An interactive, multimedia experience at the Hard Rock Vault in Orlando gave fans an extraordinary opportunity to immerse themselves in rock ‘n roll’s compelling history.
Location: Orlando, FL
Anyone who has visited a Hard Rock Café knows it’s more than just a restaurant. The popular chain is an international shrine to rock ‘n roll, featuring an impressive collection of instruments, gold records, costumes, photos, and more.
Hard Rock’s owners knew in the early days of their history that their unique music memorabilia was a hit. They built a pop-up in London, home to the very first restaurant, to showcase pieces from their growing collection. The small venue drew big crowds, which is why the industrious team decided to elevate the experience and create a destination where the narrative of rock ‘n roll’s history could be brought to life. They turned to Falcon’s Treehouse to tell that story. Falcon’s was also contracted for content development, creative guardianship, and executive production. The creative firm’s collaboration with Hard Rock would result in a paradigm-shifting museum experience.
When the Hard Rock Vault project got underway in 2001, key questions had to be answered. What does this experience look like? How do people navigate it? What exactly do they see and hear? Falcon’s, led by chief creative officer, Cecil D. Magpuri, set out to resolve these matters. Invaluable support came from Steve Routhier, Hard Rock’s head curator and resident rock ‘n roll expert.
Defining rock ‘n roll and determining how to best tell its story was as difficult as it sounds, but Cecil and Steve agreed on their take: rock n’ roll music is a voice for the youth. It’s a coming of age expression that constantly reinvents itself for the next generation, becoming part of listeners’ personal soundtracks. That realization became the framework for the main guest experience, which would be called The Total Immersion Tour.
Falcon’s tapped into their knowledge of how to design immersive, pulsed experiences for theme parks when determining the direction to take The Total Immersion Tour. Guests would take a guided journey through a series of vignettes that was divided into five galleries: Punk Rock, The Dressing Room, Psychedelic, The British Invasion, and the King’s Chamber. There were still important details to hammer out, like what the story is and which stars to showcase, but eventually, the Falcon’s team cracked the code through countless hours of exhaustive research and script writing.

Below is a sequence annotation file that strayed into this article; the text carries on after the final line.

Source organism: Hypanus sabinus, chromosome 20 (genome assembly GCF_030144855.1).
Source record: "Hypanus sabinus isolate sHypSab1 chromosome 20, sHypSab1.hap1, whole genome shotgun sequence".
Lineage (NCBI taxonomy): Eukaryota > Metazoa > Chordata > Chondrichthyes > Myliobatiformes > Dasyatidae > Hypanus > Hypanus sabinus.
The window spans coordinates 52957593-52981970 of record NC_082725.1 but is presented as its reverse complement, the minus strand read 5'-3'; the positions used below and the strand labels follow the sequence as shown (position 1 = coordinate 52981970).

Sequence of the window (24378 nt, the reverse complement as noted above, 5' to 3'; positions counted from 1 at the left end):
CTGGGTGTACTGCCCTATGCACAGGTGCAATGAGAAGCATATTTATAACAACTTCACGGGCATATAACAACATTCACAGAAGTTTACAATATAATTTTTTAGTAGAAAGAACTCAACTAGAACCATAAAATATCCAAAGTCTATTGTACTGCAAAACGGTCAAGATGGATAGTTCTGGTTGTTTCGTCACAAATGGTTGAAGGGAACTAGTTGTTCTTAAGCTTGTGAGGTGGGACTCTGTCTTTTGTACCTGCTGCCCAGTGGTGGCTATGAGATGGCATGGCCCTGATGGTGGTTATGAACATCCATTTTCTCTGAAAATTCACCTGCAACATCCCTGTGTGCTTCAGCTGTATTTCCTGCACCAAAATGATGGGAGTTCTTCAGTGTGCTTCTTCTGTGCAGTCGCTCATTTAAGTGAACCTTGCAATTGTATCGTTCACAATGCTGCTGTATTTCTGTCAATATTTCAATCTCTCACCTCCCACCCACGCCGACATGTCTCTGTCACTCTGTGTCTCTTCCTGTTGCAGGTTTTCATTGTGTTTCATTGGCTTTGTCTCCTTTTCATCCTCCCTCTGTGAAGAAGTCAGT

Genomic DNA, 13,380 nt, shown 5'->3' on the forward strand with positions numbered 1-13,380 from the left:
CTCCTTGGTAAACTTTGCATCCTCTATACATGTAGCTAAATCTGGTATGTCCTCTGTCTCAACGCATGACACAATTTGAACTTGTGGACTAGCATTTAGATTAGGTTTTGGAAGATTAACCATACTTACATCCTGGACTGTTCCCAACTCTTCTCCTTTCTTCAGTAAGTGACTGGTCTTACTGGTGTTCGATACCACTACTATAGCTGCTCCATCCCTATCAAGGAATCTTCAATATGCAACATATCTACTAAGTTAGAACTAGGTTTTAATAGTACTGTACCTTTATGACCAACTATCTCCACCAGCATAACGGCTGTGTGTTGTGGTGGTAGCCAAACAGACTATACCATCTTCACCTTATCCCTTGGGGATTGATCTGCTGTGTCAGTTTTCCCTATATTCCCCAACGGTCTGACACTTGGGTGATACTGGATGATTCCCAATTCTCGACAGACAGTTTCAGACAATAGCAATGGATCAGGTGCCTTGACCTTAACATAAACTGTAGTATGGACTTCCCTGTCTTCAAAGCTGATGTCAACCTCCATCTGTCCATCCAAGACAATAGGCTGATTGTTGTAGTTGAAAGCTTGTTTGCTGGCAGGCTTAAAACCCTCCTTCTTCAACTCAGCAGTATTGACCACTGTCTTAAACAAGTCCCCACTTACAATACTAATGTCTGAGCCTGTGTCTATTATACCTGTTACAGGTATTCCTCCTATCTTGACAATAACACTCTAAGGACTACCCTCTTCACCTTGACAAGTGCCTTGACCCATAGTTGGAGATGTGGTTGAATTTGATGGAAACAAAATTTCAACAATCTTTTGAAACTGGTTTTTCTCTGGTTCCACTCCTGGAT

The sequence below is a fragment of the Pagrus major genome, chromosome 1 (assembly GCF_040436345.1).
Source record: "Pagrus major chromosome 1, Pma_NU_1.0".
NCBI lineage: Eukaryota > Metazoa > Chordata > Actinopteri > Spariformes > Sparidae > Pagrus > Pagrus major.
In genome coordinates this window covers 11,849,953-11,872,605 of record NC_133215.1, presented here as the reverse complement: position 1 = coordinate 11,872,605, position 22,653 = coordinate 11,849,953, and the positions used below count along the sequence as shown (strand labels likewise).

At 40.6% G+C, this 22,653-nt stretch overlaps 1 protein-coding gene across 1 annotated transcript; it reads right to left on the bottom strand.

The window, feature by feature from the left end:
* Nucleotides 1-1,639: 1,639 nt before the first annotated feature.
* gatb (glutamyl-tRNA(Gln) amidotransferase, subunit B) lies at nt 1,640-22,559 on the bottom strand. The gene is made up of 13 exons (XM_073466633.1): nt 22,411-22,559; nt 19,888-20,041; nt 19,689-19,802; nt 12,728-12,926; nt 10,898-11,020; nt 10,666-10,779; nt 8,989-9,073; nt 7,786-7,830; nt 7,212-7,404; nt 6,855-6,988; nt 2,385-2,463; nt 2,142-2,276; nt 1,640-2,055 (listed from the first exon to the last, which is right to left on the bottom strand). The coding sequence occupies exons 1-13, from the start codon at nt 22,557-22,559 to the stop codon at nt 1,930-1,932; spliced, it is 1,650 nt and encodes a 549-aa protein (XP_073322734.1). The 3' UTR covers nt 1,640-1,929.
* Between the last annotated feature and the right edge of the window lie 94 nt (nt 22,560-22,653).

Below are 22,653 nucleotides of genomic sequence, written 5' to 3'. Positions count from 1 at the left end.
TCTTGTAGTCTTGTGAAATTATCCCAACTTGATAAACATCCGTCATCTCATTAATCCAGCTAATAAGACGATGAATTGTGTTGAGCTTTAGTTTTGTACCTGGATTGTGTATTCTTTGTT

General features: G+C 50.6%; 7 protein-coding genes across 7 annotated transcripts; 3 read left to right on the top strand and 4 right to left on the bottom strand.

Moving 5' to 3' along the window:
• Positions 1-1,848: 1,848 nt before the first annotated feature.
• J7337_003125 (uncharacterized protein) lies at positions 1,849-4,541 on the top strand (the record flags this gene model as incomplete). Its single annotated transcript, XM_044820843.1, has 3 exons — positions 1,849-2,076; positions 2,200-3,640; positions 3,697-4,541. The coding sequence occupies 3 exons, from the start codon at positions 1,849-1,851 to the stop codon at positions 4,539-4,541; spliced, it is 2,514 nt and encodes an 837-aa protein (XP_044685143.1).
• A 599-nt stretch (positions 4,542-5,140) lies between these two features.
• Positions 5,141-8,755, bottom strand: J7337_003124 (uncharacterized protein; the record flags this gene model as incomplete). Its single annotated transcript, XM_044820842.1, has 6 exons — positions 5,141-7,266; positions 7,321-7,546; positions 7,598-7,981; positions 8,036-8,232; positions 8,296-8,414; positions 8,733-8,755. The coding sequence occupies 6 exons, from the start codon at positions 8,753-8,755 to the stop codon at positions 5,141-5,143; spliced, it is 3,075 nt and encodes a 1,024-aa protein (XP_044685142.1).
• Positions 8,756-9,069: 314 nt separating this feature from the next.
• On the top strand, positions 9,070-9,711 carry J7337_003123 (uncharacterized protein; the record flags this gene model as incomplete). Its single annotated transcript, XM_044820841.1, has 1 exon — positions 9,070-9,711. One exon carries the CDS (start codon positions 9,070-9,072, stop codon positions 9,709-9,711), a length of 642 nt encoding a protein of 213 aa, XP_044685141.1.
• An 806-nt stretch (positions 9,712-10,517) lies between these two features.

The Total Immersion Tour was a ticketed “event” that was included with admission. When it was their turn to take the tour, guests were pulsed into an introduction hall, an opulent yet rebellious setting. Here, the enthusiastic guide (and music expert) told the visitors they would encounter more than 1,000 pieces of authentic memorabilia. This was a golden chance to celebrate outrageous moments in rock ‘n roll’s history and connect with the rarest items in Hard Rock’s massive collection.
There was also a nifty creative element built into the guided tour that was hidden from visitors. The tour guide could customize the experience, based on comments from the group or answers to questions he or she posed, by selecting preset videos that would play to the group’s personal tastes.
The tour started in the Punk Rock gallery, which drew its inspiration from a New York City alleyway, complete with graffiti-splashed buildings and frayed t-shirts clinging to clotheslines.
In gallery two, The Dressing Room, guests saw how hard-working musicians transformed into bona fide rock stars. On display were some of the flashiest costumes ever worn on stage.
The Psychedelic gallery was a detailed reflection of the far out 1960s. Displays featuring stars such as The Grateful Dead and Jimi Hendrix were lit by ghostly glows, and walls were lined with trippy posters and vintage album covers.
The next stop was a tribute to The Beatles and The Rolling Stones, two bands who were once marketed as the antithesis of one another. Because of their good boy/bad boy reputations, the gallery was labeled The Light And The Dark. Symbolism played a big role here, with a sculpted rendering of an apple tree dominating the center of the room.
The last stop on the guided tour was reserved for Elvis. The King’s room was sectioned into different periods from his stardom: baby-faced sensation, silver screen star, legendary Vegas performer.
The Total Immersion Tour ended with a whisper from Elvis. “Thank you very much.”
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